Modeling Whole-Tree Carbon Assimilation Rate Using Observed Transpiration Rates And Needle Sugar Carbon Isotope Ratios

  • Sites: US-NR1
  • Publication Type: JOUR
  • Authors: Hu, J.; Moore, D. J.; Riveros-Iregui, D. A.; Burns, S. P.; Monson, R. K.

  • • Understanding controls over plant–atmosphere CO 2 exchange is important for
    quantifying carbon budgets across a range of spatial and temporal scales. In this
    study, we used a simple approach to estimate whole-tree CO 2 assimilation rate
    (A Tree ) in a subalpine forest ecosystem.
    • We analysed the carbon isotope ratio (d 13 C) of extracted needle sugars and
    combined it with the daytime leaf-to-air vapor pressure deficit to estimate tree
    water-use efficiency (WUE). The estimated WUE was then combined with obser-
    vations of tree transpiration rate (E) using sap flow techniques to estimate A Tree .
    Estimates of A Tree for the three dominant tree species in the forest were combined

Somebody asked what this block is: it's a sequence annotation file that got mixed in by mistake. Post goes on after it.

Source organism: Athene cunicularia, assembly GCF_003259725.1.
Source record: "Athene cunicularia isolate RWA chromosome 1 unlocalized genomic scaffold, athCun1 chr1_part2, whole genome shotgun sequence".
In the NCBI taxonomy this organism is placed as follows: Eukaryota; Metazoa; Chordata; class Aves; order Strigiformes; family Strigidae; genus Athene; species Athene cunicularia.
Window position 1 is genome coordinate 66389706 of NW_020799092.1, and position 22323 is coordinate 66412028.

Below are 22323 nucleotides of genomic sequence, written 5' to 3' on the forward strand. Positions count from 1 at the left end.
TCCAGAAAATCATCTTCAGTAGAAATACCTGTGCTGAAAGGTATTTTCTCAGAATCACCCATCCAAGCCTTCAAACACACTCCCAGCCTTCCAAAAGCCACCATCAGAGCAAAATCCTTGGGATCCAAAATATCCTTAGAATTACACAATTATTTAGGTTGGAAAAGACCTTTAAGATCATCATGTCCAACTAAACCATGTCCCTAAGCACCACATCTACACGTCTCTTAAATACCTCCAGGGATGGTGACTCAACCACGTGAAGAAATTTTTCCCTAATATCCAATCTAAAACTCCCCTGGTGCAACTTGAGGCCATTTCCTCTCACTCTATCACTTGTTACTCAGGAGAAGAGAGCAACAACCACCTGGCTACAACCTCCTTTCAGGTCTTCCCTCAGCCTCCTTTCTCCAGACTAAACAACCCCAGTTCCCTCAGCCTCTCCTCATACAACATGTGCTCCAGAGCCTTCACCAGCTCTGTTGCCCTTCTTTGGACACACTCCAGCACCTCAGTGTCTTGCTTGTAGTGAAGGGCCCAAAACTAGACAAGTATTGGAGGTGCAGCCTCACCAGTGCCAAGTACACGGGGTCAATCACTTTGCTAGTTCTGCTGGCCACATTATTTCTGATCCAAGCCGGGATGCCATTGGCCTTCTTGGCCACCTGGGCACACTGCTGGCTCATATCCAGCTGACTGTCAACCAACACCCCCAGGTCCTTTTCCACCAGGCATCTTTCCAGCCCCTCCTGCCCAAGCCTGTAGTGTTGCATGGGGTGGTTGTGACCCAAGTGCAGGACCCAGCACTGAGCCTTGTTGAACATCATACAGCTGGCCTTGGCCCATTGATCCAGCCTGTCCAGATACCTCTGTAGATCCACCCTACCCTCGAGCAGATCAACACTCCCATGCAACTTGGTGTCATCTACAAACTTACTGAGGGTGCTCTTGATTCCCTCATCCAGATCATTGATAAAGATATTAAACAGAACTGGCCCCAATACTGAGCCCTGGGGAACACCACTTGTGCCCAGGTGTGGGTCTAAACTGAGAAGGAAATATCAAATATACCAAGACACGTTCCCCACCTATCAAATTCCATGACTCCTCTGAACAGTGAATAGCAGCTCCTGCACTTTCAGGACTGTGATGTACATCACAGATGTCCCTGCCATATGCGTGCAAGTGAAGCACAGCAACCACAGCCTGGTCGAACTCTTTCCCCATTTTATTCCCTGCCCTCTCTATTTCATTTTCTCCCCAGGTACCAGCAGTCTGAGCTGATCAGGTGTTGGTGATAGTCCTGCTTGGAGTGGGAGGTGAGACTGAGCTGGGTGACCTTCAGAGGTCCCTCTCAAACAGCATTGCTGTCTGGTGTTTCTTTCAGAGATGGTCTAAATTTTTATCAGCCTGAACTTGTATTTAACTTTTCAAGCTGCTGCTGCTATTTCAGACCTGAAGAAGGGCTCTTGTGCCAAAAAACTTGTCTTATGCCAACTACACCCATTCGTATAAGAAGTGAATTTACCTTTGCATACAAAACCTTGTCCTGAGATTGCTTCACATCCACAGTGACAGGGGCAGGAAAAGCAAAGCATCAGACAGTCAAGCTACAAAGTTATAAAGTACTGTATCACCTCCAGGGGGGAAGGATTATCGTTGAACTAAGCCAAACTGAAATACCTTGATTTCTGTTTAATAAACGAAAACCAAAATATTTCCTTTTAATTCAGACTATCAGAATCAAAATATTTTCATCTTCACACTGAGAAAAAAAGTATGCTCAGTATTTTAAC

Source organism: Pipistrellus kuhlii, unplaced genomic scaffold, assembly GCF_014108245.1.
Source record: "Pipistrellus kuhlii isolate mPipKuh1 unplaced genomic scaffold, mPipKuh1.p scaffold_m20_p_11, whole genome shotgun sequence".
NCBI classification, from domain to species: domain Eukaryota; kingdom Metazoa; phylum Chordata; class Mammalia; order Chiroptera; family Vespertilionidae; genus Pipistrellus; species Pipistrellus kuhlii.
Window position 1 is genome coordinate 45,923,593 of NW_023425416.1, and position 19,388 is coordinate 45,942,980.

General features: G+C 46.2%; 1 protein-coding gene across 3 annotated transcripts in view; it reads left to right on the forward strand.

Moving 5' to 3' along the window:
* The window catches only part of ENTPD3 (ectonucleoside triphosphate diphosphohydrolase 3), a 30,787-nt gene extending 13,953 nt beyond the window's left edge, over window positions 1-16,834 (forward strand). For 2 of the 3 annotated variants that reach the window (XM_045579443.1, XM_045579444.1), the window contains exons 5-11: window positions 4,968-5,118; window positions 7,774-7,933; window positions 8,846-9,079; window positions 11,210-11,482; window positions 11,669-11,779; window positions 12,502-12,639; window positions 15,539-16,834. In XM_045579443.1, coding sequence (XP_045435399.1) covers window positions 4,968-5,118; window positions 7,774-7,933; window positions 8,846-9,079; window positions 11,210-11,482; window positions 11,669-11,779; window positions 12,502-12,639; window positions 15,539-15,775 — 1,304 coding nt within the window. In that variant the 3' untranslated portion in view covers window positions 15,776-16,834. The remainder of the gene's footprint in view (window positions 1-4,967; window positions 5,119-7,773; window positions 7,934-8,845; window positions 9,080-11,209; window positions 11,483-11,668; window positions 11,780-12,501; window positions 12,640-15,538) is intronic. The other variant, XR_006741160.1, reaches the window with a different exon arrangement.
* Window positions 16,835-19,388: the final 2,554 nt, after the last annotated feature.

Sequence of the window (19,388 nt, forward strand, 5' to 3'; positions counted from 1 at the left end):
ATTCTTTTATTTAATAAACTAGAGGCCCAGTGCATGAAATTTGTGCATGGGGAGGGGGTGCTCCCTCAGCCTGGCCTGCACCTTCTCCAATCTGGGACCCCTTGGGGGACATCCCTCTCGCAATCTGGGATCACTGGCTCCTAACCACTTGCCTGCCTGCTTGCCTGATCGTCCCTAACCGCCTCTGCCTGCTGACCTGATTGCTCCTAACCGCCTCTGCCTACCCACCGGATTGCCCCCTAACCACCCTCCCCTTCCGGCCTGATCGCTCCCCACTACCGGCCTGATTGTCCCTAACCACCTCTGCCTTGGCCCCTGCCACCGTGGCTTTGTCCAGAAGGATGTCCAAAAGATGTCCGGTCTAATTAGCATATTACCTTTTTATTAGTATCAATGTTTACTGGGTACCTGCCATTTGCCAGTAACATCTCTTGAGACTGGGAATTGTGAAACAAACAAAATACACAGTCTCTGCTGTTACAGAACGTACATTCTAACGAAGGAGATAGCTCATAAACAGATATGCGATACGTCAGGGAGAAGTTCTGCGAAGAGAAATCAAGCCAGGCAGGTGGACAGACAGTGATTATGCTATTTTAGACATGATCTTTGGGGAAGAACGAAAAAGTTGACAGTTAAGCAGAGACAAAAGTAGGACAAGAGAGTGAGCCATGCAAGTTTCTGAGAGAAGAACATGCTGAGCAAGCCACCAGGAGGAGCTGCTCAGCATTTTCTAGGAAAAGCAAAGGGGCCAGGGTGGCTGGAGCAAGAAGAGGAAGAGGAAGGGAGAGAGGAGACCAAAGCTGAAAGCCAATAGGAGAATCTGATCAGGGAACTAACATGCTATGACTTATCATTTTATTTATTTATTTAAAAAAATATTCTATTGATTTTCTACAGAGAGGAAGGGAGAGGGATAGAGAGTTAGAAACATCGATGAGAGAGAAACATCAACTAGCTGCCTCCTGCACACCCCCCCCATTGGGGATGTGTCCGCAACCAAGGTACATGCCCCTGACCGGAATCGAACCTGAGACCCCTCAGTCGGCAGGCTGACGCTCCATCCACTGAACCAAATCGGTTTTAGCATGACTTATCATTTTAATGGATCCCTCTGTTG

with species distribution and tree size to estimate and gross primary productivity
    (GPP) using an ecosystem process model.
    • A sensitivity analysis showed that estimates of A Tree were more sensitive to
    dynamics in E than d 13 C. At the ecosystem scale, the abundance of lodgepole pine
    trees influenced seasonal dynamics in GPP considerably more than Engelmann
    spruce and subalpine fir because of its greater sensitivity of E to seasonal climate
    variation.
    • The results provide the framework for a nondestructive method for estimating
    whole-tree carbon assimilation rate and ecosystem GPP over daily-to weekly time
    scales.


  • Journal: New Phytologist
  • Funding Agency: NSF, NICCR
  • Citation Information:
  • Volume: 185
  • No: 4
  • Pages: 1000-1015
  • Publication Year: 2010/03
  • DOI: 10.1111/j.1469-8137.2009.03154.x
  • https://doi.org/10.1111/j.1469-8137.2009.03154.x